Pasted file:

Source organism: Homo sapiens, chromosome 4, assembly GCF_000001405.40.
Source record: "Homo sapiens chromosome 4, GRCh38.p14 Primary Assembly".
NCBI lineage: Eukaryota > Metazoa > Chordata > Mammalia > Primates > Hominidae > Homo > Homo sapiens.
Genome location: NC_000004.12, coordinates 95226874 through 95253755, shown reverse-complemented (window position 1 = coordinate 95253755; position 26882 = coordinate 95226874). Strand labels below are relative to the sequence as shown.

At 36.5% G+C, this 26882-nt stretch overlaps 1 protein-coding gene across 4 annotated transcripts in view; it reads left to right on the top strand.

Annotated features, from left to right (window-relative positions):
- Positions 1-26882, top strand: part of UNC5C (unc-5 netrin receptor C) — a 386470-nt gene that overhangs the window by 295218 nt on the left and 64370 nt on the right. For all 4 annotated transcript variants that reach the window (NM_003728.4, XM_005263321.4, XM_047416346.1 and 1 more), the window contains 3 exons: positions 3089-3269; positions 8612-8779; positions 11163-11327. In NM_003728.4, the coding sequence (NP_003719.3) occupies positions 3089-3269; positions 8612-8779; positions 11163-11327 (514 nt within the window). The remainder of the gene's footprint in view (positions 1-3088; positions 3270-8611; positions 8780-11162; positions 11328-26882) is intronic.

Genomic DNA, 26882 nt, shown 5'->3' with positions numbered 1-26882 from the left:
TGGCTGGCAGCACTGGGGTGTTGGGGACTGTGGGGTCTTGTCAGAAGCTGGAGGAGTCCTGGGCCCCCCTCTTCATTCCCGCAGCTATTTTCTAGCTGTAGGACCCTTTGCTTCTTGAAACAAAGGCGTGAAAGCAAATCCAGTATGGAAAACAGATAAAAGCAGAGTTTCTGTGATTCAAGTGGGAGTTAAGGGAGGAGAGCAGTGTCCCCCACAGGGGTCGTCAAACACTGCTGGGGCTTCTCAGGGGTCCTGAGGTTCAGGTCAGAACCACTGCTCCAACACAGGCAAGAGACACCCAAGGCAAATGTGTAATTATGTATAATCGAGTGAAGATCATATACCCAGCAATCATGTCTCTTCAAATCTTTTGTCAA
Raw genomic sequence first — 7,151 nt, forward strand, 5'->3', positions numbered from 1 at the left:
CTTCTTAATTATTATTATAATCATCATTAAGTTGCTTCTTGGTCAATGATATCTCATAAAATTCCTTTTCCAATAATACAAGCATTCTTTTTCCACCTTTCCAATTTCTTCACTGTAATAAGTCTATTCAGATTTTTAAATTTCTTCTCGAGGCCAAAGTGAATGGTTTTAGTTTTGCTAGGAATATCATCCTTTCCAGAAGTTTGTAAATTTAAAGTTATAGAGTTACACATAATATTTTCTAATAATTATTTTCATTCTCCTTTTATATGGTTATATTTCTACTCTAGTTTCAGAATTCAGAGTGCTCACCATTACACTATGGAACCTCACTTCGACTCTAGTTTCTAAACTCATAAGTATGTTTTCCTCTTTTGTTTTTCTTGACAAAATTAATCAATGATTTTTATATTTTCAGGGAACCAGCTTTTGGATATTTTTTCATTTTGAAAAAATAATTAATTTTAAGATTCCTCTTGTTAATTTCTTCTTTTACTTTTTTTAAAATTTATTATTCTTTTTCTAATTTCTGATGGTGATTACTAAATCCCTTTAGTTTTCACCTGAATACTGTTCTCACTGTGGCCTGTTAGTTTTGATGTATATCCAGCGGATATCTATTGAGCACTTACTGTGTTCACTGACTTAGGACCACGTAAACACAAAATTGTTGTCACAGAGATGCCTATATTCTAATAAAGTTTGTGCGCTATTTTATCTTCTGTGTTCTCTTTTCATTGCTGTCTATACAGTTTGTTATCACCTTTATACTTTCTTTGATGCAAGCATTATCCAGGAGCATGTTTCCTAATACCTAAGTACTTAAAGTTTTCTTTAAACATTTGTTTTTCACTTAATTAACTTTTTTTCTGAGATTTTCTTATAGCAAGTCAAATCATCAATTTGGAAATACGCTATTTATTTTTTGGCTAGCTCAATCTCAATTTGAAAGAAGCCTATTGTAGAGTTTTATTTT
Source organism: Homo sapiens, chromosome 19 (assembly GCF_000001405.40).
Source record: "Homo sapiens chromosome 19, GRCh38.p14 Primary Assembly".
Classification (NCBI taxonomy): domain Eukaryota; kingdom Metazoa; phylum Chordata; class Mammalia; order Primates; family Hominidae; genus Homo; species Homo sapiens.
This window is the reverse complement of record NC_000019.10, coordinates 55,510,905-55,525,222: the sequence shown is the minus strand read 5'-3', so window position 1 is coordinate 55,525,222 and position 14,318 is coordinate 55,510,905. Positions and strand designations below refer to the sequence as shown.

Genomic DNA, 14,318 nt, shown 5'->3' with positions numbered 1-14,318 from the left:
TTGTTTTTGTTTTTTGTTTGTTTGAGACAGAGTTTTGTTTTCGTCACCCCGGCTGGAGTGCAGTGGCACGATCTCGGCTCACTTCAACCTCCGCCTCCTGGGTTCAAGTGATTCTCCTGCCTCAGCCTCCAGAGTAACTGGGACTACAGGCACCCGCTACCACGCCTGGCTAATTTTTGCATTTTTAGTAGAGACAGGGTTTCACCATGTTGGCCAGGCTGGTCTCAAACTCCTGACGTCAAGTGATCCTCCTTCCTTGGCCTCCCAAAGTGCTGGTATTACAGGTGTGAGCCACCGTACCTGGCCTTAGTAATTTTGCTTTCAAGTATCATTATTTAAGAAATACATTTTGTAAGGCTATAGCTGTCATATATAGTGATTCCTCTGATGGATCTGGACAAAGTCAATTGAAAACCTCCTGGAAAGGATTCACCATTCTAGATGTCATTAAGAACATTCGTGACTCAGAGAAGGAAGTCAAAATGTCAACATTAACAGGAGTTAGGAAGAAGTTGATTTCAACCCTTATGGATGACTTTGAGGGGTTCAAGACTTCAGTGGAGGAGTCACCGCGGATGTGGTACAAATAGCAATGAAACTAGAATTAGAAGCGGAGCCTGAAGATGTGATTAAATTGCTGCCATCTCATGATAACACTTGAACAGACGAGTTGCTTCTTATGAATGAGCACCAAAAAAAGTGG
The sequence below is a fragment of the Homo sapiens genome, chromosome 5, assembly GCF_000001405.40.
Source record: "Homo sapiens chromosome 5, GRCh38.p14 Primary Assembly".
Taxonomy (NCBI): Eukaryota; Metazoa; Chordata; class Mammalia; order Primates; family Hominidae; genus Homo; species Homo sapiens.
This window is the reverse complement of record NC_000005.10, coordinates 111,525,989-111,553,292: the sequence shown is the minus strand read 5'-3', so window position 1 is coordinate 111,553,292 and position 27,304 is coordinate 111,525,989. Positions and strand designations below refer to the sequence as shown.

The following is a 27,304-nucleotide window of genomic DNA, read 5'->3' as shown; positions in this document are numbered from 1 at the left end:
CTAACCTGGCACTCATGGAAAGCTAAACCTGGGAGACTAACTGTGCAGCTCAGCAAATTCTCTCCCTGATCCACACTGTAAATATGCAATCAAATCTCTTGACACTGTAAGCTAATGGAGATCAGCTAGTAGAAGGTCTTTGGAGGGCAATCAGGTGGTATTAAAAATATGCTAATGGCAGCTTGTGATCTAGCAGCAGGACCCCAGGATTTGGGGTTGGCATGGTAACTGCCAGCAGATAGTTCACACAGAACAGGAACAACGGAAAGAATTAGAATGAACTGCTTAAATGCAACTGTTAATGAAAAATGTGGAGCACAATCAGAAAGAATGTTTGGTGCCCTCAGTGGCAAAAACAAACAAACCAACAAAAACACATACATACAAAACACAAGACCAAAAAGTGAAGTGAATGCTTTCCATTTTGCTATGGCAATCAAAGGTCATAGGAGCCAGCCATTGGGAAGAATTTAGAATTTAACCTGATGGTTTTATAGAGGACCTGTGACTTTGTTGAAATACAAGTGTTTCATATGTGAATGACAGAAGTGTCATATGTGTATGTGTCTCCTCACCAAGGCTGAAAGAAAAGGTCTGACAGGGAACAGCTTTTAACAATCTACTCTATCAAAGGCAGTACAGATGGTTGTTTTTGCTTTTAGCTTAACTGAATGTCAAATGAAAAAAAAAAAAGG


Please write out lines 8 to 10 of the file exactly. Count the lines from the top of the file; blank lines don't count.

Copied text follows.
Genomic DNA, 26882 nt, shown 5'->3' with positions numbered 1-26882 from the left:
TGGCTGGCAGCACTGGGGTGTTGGGGACTGTGGGGTCTTGTCAGAAGCTGGAGGAGTCCTGGGCCCCCCTCTTCATTCCCGCAGCTATTTTCTAGCTGTAGGACCCTTTGCTTCTTGAAACAAAGGCGTGAAAGCAAATCCAGTATGGAAAACAGATAAAAGCAGAGTTTCTGTGATTCAAGTGGGAGTTAAGGGAGGAGAGCAGTGTCCCCCACAGGGGTCGTCAAACACTGCTGGGGCTTCTCAGGGGTCCTGAGGTTCAGGTCAGAACCACTGCTCCAACACAGGCAAGAGACACCCAAGGCAAATGTGTAATTATGTATAATCGAGTGAAGATCATATACCCAGCAATCATGTCTCTTCAAATCTTTTGTCAA
Raw genomic sequence first — 7,151 nt, forward strand, 5'->3', positions numbered from 1 at the left: